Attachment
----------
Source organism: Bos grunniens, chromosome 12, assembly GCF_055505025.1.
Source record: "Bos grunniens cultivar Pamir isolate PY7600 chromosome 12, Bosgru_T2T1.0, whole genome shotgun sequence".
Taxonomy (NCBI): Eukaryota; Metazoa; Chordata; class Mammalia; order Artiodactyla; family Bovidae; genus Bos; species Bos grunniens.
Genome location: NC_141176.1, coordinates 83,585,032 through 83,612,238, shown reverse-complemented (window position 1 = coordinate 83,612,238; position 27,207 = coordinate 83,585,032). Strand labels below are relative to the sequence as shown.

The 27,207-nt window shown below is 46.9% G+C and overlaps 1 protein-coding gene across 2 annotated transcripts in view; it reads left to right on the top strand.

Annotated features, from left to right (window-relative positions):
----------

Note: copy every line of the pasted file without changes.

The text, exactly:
Source organism: Bos grunniens, chromosome 12, assembly GCF_055505025.1.
Source record: "Bos grunniens cultivar Pamir isolate PY7600 chromosome 12, Bosgru_T2T1.0, whole genome shotgun sequence".
Taxonomy (NCBI): Eukaryota; Metazoa; Chordata; class Mammalia; order Artiodactyla; family Bovidae; genus Bos; species Bos grunniens.
Genome location: NC_141176.1, coordinates 83,585,032 through 83,612,238, shown reverse-complemented (window position 1 = coordinate 83,612,238; position 27,207 = coordinate 83,585,032). Strand labels below are relative to the sequence as shown.

The 27,207-nt window shown below is 46.9% G+C and overlaps 1 protein-coding gene across 2 annotated transcripts in view; it reads left to right on the top strand.

Annotated features, from left to right (window-relative positions):